Neil Portnow has a pretty good idea of what he is going to talk about during his podium time at Sunday’s Grammy Awards: As long as nothing big and tragic happens between now and then, expect the National Academy of Recording Arts and Sciences president to push copyright reform.
“I’m guessing it will be advocacy-based,” Portnow told TheWrap of his Academy Message on Sunday’s CBS telecast. “But then again, we don’t control what happens in the world. And we hope there aren’t tragedies to talk about, but if all is well and good — it’s probably a year for advocacy.”
“It’s really important that there be fair payment and compensation to all members of the creative community … across all of the platforms,” Portnow continued, pushing better financial incentives for songwriters and composers in the complicated digital era. “It’s going to take some solidarity in Washington.”
Portnow’s Academy is a membership organization, approximately 24,000 strong. About 14,000 members vote for the Grammys, and while the group’s leader gets a vote, he doesn’t use it. The soft-spoken president never wants to be a potential tiebreaker, he said — as unlikely as that may seem.
Here are some other fun facts Portnow shared during our interview for TheWrap’s Office With a View series, which highlights high-ranking executives in the entertainment and media industries: Yes, Portnow is among the select few who know the Grammy winners before the show. Also of interest, Portnow has four statuettes in his office right now — a regular Grammy Award, a Lifetime Achievement Trustees Award, a Technical Grammy Award, and the Music Educator’s Award.
He also keeps a (non-engraved) gold gramophone at home for “business purposes,” he said. All are on loan from the Recording Academy.
To speak with Portnow at length — which we did for this profile piece — it becomes clear that the man loves his job, his group’s causes, and music itself. Those passions all culminate — publicly, at least — with Sunday’s awards show, which he of course also reveres. Portnow is particularly proud to point out that the Grammys are not about sales, marketing, chart positioning or even a fan vote — rather it is simply peers analyzing what he calls “excellence” in music each year.
“There’s nothing that’s a higher honor or more meaningful,” he said of the musician-on-musician lovefest.
In addition to the prestige that comes from taking home a trophy, there’s also a “gravitas” to performing on his show that the growing competition of music awards shows lacks, Portnow added.
“We are the best of the best,” he told TheWrap. “When it comes to music on television there is no entity that is more highly regarded or more watched.”
Of course, being on top means there’s pretty much only one direction to go — something Portnow is well-aware of.
“The downside of being the market leader is if you’re not careful … if you are perhaps a little bit cocky about it or don’t pay attention, it doesn’t take long for brands to lose their luster,” he said.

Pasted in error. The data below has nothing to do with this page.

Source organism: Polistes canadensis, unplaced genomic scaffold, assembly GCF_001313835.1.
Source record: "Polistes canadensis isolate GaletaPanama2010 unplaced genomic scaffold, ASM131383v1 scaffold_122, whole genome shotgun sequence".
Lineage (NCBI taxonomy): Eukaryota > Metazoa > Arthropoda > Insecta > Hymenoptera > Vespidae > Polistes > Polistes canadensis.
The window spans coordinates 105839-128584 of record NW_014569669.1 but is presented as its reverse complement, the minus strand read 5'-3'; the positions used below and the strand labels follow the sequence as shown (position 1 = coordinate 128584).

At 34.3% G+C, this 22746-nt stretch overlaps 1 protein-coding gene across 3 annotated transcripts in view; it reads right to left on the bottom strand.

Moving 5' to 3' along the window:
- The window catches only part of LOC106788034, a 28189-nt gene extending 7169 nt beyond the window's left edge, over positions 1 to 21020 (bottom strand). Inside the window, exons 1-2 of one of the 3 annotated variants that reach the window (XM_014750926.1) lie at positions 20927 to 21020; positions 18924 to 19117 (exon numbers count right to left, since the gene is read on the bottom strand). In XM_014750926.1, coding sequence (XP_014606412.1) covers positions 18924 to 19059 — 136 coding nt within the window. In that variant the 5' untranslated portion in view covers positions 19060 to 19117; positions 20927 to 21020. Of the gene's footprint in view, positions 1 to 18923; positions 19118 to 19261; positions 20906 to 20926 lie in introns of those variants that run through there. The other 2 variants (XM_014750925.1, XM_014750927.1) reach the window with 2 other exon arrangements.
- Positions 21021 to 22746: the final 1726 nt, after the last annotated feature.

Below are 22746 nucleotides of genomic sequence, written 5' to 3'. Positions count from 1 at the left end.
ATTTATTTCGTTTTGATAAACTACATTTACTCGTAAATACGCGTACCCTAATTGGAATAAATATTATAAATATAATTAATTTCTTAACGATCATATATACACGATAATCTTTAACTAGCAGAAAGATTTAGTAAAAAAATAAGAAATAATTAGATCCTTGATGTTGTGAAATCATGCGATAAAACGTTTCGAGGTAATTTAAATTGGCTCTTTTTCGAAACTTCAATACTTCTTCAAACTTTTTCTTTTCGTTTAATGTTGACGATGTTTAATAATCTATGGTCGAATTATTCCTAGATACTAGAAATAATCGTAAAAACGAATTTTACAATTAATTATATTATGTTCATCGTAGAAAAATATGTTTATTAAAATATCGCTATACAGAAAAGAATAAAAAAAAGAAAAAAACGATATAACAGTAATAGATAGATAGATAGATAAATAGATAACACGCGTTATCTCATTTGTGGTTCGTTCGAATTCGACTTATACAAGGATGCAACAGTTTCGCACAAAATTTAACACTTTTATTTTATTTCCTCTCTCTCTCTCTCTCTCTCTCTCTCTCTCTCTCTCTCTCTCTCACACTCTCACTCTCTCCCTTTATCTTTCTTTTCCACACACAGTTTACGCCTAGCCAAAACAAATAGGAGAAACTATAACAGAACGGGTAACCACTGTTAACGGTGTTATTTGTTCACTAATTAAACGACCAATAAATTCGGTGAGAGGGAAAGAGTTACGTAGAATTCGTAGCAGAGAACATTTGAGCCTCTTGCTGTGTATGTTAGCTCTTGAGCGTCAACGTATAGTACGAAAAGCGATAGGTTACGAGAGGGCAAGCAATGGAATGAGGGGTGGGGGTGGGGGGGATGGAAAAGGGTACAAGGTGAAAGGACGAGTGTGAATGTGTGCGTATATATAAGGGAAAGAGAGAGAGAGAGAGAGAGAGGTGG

Portnow added: “Part of what’s on my mind always is, ‘What’s next? How do we maintain? How do we move the needle on this and keep moving the agenda forward, and better, and bigger and expanding what is arguably the finest, more recognized, prestigious brand in music in the world?”
The head honcho of the Recording Academy — which it is generally called for the sake of brevity — may have an editorial series-qualifying office with a view now, but he started on the creative side of the music business, being inspired by the view from his parent’s sofa. After seeing a musician by the name of Elvis Presley on “The Ed Sullivan Show,” the executive picked up the guitar and never looked back.
“It took the country by storm … it took me by storm,” he recalled.
Portnow started with private lessons and joined the school band, playing the violin parts on his six string. Eventually, the music-obsessed teen graduated to being part of the “hot, cool rock band” — his words — in high school, The Savages, with whom’s members he remains friends and occasional jam-session partners with.
In college, Portnow landed a record deal, which exposed him to the business side of the industry. Realizing that he could have a “good” career playing, or a “great” one on the business side, Portnow elected for the latter, he said.
Portnow began producing, got hired at RCA Records, and was later promoted to A&R vice president. From there, he moved out west, networked and rose through the ranks to where he sits today.
And in that aforementioned office with an aforementioned view, Portnow is likely fine-tuning his Academy Message for Sunday as you read this. If you’re a betting man or a betting woman, put your money on copyright reform and licensing issues as the core of his appeal. Also, expect a dollop of gratitude and a dash of excitement from the man who isn’t short on praise for the music gig he maybe didn’t set out to book, but is thrilled that he ended up with.
“There’s never a moment of boredom, there’s never a moment of a lack of enthusiasm and every moment is something that I relish,” Portnow summed up his work.
The 57th Annual Grammy Awards air Sunday on CBS at 8 p.m. ET. If you want to read more about Portnow’s stance on copyright reform, read his June statement to the U.S. House of Representatives here.